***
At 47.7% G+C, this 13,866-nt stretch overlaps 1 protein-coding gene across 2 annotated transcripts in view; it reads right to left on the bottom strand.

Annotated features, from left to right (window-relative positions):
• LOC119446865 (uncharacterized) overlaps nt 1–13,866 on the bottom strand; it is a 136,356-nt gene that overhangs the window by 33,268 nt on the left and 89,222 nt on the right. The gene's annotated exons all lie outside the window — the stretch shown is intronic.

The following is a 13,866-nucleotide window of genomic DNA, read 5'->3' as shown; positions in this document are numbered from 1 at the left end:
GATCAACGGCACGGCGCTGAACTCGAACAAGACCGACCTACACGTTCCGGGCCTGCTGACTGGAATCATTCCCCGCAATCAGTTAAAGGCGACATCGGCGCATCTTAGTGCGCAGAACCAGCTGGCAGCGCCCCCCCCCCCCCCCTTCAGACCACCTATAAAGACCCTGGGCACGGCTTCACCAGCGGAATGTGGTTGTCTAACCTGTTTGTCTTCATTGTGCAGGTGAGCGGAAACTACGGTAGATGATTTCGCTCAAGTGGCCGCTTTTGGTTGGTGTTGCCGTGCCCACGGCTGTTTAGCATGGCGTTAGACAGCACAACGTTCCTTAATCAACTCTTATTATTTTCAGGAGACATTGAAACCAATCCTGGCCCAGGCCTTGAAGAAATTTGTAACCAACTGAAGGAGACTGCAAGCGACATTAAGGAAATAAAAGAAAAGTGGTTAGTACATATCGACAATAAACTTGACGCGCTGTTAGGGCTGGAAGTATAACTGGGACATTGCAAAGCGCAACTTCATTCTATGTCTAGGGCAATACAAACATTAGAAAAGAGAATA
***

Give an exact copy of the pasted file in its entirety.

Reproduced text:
At 47.7% G+C, this 13,866-nt stretch overlaps 1 protein-coding gene across 2 annotated transcripts in view; it reads right to left on the bottom strand.

Annotated features, from left to right (window-relative positions):
• LOC119446865 (uncharacterized) overlaps nt 1–13,866 on the bottom strand; it is a 136,356-nt gene that overhangs the window by 33,268 nt on the left and 89,222 nt on the right. The gene's annotated exons all lie outside the window — the stretch shown is intronic.

The following is a 13,866-nucleotide window of genomic DNA, read 5'->3' as shown; positions in this document are numbered from 1 at the left end:
GATCAACGGCACGGCGCTGAACTCGAACAAGACCGACCTACACGTTCCGGGCCTGCTGACTGGAATCATTCCCCGCAATCAGTTAAAGGCGACATCGGCGCATCTTAGTGCGCAGAACCAGCTGGCAGCGCCCCCCCCCCCCCCCTTCAGACCACCTATAAAGACCCTGGGCACGGCTTCACCAGCGGAATGTGGTTGTCTAACCTGTTTGTCTTCATTGTGCAGGTGAGCGGAAACTACGGTAGATGATTTCGCTCAAGTGGCCGCTTTTGGTTGGTGTTGCCGTGCCCACGGCTGTTTAGCATGGCGTTAGACAGCACAACGTTCCTTAATCAACTCTTATTATTTTCAGGAGACATTGAAACCAATCCTGGCCCAGGCCTTGAAGAAATTTGTAACCAACTGAAGGAGACTGCAAGCGACATTAAGGAAATAAAAGAAAAGTGGTTAGTACATATCGACAATAAACTTGACGCGCTGTTAGGGCTGGAAGTATAACTGGGACATTGCAAAGCGCAACTTCATTCTATGTCTAGGGCAATACAAACATTAGAAAAGAGAATA